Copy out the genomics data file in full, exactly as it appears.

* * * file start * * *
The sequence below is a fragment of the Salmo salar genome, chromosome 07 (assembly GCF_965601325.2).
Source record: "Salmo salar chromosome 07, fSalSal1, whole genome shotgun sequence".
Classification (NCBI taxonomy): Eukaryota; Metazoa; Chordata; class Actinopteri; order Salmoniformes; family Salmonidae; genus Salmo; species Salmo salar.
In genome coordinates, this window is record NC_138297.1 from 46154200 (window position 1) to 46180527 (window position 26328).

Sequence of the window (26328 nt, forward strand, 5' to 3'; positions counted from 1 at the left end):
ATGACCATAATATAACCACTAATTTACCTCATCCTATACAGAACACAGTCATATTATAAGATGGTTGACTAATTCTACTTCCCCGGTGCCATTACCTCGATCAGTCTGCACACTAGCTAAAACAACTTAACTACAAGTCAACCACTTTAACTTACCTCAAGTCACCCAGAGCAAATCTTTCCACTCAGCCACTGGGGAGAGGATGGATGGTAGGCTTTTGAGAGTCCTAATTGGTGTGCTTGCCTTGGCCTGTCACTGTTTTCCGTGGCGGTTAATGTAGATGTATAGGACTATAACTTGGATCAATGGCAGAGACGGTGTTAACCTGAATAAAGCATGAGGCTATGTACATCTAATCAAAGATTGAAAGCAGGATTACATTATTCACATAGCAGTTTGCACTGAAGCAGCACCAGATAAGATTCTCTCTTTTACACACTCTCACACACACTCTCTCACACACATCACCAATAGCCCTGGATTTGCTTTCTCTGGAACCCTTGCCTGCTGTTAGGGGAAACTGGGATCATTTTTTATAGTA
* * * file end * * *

The sequence below is a fragment of the Salmo salar genome, chromosome 07 (assembly GCF_965601325.2).
Source record: "Salmo salar chromosome 07, fSalSal1, whole genome shotgun sequence".
Classification (NCBI taxonomy): Eukaryota; Metazoa; Chordata; class Actinopteri; order Salmoniformes; family Salmonidae; genus Salmo; species Salmo salar.
In genome coordinates, this window is record NC_138297.1 from 46154200 (window position 1) to 46180527 (window position 26328).

Sequence of the window (26328 nt, forward strand, 5' to 3'; positions counted from 1 at the left end):
ATGACCATAATATAACCACTAATTTACCTCATCCTATACAGAACACAGTCATATTATAAGATGGTTGACTAATTCTACTTCCCCGGTGCCATTACCTCGATCAGTCTGCACACTAGCTAAAACAACTTAACTACAAGTCAACCACTTTAACTTACCTCAAGTCACCCAGAGCAAATCTTTCCACTCAGCCACTGGGGAGAGGATGGATGGTAGGCTTTTGAGAGTCCTAATTGGTGTGCTTGCCTTGGCCTGTCACTGTTTTCCGTGGCGGTTAATGTAGATGTATAGGACTATAACTTGGATCAATGGCAGAGACGGTGTTAACCTGAATAAAGCATGAGGCTATGTACATCTAATCAAAGATTGAAAGCAGGATTACATTATTCACATAGCAGTTTGCACTGAAGCAGCACCAGATAAGATTCTCTCTTTTACACACTCTCACACACACTCTCTCACACACATCACCAATAGCCCTGGATTTGCTTTCTCTGGAACCCTTGCCTGCTGTTAGGGGAAACTGGGATCATTTTTTATAGTA